Alas, radio astronomy on the moon (particularly the far side), he argues, is a terrific idea. And he's not alone. Several scientists throughout the Jan. 9 portion of the meeting brought blueprints for their ideas on how to start building science observatories on our beloved celestial companion. Ethicists and policymakers are considering how to manage such a future as well.
Specifically, ROLSES will actually be targeting a landing site near the moon's south pole region in a small crater that's only about 10 degrees from the actual southern pole. "This will be the closest anyone has gotten to the south pole," Burns said. "The Indian Space Agency landed there with Chandrayaan-3 about 30 degrees away, so we're just creeping in towards the south pole.
"It's not quite the pristine radio-quiet environment, but it's a good place for us to start making operations from the moon."
In terms of the far side, the team says they'll certainly be getting there eventually. A mission named "LuSEE-Night" will travel to the neutral, pockmarked spot on the lunar surface (yes, it looks nothing like the grayscale watercolor side we can see from our planet) someday. That day could come as soon as 2026 if all goes to plan, when LuSee-Night is scheduled to launch aboard Firefly Aerospace's forthcoming "Blue Ghost" lander.
"The 'at night' comes from the fact that we're gonna need 40 kilograms [88 lbs] of batteries. We'll be able to not only survive, but actually operate at night on the moon." This bit is quite interesting as moon rovers and landers are known to die during long, frosty lunar nights. India's Chandrayaan-3 components, for instance, amazingly landed near the moon's south pole last year but sadly did not wake up after the frigid stretch. Space enthusiasts everywhere were crushed, even though it was a bit of a pipe dream to believe they'd survive.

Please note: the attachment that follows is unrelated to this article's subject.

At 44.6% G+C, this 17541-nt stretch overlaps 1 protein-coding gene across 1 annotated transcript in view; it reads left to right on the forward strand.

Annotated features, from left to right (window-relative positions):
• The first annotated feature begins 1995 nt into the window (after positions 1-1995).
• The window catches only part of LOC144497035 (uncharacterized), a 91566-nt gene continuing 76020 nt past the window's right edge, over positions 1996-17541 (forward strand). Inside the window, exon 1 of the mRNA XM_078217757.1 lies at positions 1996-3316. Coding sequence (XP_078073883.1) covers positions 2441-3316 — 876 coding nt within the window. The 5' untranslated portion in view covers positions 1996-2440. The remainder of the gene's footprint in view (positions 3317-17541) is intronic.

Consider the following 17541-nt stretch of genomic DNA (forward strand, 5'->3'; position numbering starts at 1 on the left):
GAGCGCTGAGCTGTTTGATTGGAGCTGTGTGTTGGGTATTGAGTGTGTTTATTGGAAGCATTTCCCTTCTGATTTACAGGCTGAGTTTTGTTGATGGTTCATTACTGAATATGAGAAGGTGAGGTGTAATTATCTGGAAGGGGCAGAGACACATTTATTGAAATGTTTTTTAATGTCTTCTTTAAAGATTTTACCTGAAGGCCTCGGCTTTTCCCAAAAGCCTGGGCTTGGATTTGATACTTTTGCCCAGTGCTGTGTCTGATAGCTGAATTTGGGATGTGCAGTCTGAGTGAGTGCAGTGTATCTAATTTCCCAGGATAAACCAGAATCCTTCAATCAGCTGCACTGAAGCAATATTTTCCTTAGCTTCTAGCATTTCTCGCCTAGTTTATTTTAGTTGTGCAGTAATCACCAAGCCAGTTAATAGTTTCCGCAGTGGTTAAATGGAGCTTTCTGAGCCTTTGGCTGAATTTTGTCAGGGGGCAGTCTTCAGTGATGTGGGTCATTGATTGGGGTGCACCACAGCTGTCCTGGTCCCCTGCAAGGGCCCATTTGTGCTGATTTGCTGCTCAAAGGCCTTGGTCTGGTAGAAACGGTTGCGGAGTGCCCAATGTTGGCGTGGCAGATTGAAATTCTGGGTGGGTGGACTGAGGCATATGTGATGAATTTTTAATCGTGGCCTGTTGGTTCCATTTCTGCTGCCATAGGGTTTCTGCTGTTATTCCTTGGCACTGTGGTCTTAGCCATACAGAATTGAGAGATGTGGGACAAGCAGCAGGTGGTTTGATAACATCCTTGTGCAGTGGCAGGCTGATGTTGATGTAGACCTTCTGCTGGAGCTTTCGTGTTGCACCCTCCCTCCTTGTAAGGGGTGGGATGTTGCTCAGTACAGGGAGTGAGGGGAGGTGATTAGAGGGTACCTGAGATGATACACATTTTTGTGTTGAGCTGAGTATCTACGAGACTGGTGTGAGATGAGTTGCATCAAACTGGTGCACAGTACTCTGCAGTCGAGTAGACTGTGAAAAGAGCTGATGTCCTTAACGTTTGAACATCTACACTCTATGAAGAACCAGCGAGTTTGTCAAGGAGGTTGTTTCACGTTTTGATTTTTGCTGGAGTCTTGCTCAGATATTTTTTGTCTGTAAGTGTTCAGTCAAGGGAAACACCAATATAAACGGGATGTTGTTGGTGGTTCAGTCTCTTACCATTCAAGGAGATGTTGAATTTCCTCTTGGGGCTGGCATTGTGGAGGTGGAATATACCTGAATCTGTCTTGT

The future of lunar radio astronomy
"The CLPS program is intended to be a high-risk high-reward program. We see some of the risk already with Astrobotic," Burns said. "With the ROLSES payload, the thing that's nice about this is we'll be landing two to three of these payloads per year."
To that end, NASA has already approved the flight of an upgraded version of ROLSES for 2026. For now, "we have a total of 2.5 meter monopole telescopes that we will be operating and we have two bands — a low band and a high band — and ranges all the way to 10 kilohertz for plasma observations up to 30 megahertz for astrophysical observations," Burns said. Measuring at those frequencies from the spot in which the contraption will land would mark a first on that front. ROLSES will also be doing things like studying the density of the photoelectron sheath on the moon, associated with photoemissions from the lunar regolith (pretty much moon dirt) that seem to pile up. Hopefully, that'll help scientists know what astronauts headed to the lunar surface may experience in the offworld environment.
One of the payloads accompanying ROLSES on Nova-C is also actually a pair of CubeSats that'll be ejected during the lander's descent, will turn back around and take images of the lander going towards the surface. "That will be seriously cool," Burns said. "That will give us a view of the lander coming down on the surface for the first time."
Early on during the presentation (ironically around when my phone started buzzing with Peregrine failure updates) Burns pulled up a video of the iconic Arthur C. Clarke. It was a snippet of an interview in which Clarke discusses — believe it or not — radio astronomy on the moon.
"Particularly on the far side of the moon, shielded from the electronic racket of the earth by 2000 miles of rock, there is an ideal site for radio astronomy telescopes," Clarke says in the black and white footage, "and I think that in a few generations, almost all serious astronomy will be conducted either on the moon or in space."
"It's now been a few generations," Burns said immediately after the clip ended.
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Monisha Ravisetti is Space.com's Astronomy Editor. She covers black holes, star explosions, gravitational waves, exoplanet discoveries and other enigmas hidden across the fabric of space and time. Previously, she was a science writer at CNET, and before that, reported for The Academic Times. Prior to becoming a writer, she was an immunology researcher at Weill Cornell Medical Center in New York. She graduated from New York University in 2018 with a B.A. in philosophy, physics and chemistry. She spends too much time playing online chess. Her favorite planet is Earth.